Perhaps any story about Edinburgh must be built on unsettled foundations, since it could be argued that the city itself is uncanny: the Old Town embodying the city’s dark, haunted past, surmounted by the order and rationality of New Town but refusing to remain hidden, persisting instead as central to representations of Edinburgh. ‘Candlemaker Row’ turned out to be a double ghost story: haunted (perhaps) by the narrator’s lost lover, a literal ghost in the machine of the virtual Edinburgh; and by a disembodied city that’s ‘built from code and light’, an Edinburgh raised from the dead.

Umbrellas of Edinburgh is available now from Freight Books.


Slow! by Alex Smith, Creative Commons licence

The slow brain theory of creativity

I’ve always been in awe of writers who can turn out a book every year. It’s often a contractual requirement for writers working in genres like crime and thrillers, but some literary fiction writers too are immensely prolific, from the firmly established like Joyce Carol Oates to the up-and-coming like Iain Maloney, whose latest novel The Waves Burn Bright is on top of my towering to-read pile.

Myself, I’m a slow writer. Sometimes – often – I find this frustrating. At every stage, from the emergence of a new idea and the first scribbled notes and maps to the multiple rewrites and edits, my progress is slower than that of most writers I know.

Recently, I listened to a repeat of Grayson Perry’s On Creativity and Imagination, an exploration of what we mean by creativity and how we might encourage it. I like the way Perry talks about art: he has a fine sense of the ridiculousness of much creative endeavour, as well as its importance, combined with what seems like an endless curiosity about the world around him. In this programme he describes the sign he has hanging over his workspace that says CREATIVITY IS MISTAKES – which dovetails neatly with my own favourite mantra, NOTHING IS WASTED (okay, that short story really didn’t come out like you meant it to, but look at it from another angle and there may be the germ of a novel in there, or at least a 1000-word flash fiction; and yes, you may have spent years working on an unpublishable novel, but you needed to write that mistake in order to write the next success).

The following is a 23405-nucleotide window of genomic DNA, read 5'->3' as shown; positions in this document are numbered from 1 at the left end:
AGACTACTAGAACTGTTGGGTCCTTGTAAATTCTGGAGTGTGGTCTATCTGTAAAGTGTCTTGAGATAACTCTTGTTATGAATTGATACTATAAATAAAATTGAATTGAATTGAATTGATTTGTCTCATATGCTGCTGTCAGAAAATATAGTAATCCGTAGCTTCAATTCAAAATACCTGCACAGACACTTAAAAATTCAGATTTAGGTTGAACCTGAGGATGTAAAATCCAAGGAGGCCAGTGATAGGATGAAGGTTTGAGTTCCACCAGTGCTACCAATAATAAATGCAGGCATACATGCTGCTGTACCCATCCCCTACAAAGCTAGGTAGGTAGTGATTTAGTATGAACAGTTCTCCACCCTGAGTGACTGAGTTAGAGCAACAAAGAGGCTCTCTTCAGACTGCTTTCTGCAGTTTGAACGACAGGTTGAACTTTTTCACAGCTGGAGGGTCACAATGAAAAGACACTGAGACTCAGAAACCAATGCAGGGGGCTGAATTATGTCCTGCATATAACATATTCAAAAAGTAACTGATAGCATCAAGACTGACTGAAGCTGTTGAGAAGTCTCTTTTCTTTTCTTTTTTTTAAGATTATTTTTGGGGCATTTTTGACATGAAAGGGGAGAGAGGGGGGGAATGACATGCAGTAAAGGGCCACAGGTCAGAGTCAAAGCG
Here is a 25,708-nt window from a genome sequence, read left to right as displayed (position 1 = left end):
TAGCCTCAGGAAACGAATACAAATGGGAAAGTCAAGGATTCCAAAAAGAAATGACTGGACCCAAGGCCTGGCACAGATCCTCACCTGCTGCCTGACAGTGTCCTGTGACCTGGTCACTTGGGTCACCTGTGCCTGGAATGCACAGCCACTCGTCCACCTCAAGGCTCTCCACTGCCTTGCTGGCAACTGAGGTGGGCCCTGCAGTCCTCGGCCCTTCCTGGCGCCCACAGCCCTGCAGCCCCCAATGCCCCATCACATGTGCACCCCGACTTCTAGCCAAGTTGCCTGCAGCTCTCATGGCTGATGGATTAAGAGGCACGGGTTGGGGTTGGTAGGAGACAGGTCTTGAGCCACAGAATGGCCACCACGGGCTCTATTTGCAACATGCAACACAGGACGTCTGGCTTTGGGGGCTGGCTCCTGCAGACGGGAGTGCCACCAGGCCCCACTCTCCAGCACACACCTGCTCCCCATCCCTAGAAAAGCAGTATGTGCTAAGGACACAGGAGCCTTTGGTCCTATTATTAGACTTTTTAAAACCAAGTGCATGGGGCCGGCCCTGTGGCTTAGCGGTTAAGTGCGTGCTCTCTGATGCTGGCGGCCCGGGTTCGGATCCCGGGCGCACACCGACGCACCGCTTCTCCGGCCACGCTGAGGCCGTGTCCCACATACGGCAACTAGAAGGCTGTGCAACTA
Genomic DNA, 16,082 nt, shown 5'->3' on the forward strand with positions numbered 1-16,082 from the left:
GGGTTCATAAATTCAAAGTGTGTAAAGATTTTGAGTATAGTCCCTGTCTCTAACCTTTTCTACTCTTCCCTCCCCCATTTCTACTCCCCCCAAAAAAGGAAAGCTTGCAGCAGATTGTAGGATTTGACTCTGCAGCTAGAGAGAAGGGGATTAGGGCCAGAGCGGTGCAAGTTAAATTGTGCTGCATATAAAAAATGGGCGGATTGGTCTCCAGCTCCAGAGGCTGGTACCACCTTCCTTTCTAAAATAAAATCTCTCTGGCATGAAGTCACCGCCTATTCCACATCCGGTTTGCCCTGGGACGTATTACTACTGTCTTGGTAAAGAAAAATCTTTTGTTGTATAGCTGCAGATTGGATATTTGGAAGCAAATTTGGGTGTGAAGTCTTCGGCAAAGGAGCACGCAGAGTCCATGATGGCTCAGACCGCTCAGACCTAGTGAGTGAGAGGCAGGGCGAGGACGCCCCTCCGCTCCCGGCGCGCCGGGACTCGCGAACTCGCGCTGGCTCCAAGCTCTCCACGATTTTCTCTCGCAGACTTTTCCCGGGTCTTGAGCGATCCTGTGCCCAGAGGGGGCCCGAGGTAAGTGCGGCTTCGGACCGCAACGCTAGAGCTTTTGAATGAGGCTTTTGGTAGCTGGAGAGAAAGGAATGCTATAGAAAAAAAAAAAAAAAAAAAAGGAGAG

But what really struck me in Perry’s exploration was a piece of research that suggests the most creative people may be those who think more slowly than others. The hypothesis is that the neurons in our brains are wrapped in white matter largely made up of fatty myelin sheaths, and the lower the integrity of this white matter the more slowly our neurons transmit information in the region connecting the pre-frontal cortex to the thalamus.  This slowness is associated with greater divergent thinking – a common test of creativity.

That a ‘slow brain’ should be particularly creative seems at the same time both counter-intuitive and absolutely spot on. We tend to associate creativity with a quick intelligence – and indeed it seems this ‘slow brain’ creativity can co-exist alongside higher integrity white matter in the cortex, associated with increased intelligence; so the same brain can be both fast and slow. But a slow model of creativity makes sense of much ‘pre-writing’ activity which we might otherwise see as procrastination. Sleep. Daydreams. Meandering walks. Andrew Motion’s mild flu and Lem-Sip. All of these more or less passive activities can work as active strategies to allow material to emerge, to give our brains the space to start making new patterns, new connections.

What does this mean for how we organise ourselves and our work? It might help in understanding our relationship with deadlines; when they might be helpful, and when they’re more likely to be counter-productive. For me a deadline can be incredibly useful, forcing me to commit my words and thoughts to paper or screen – but this is only possible once the slow, organic phase has done its work. Until then, the only thing I’ll produce to a deadline is stress, tantrums and ultimately failure.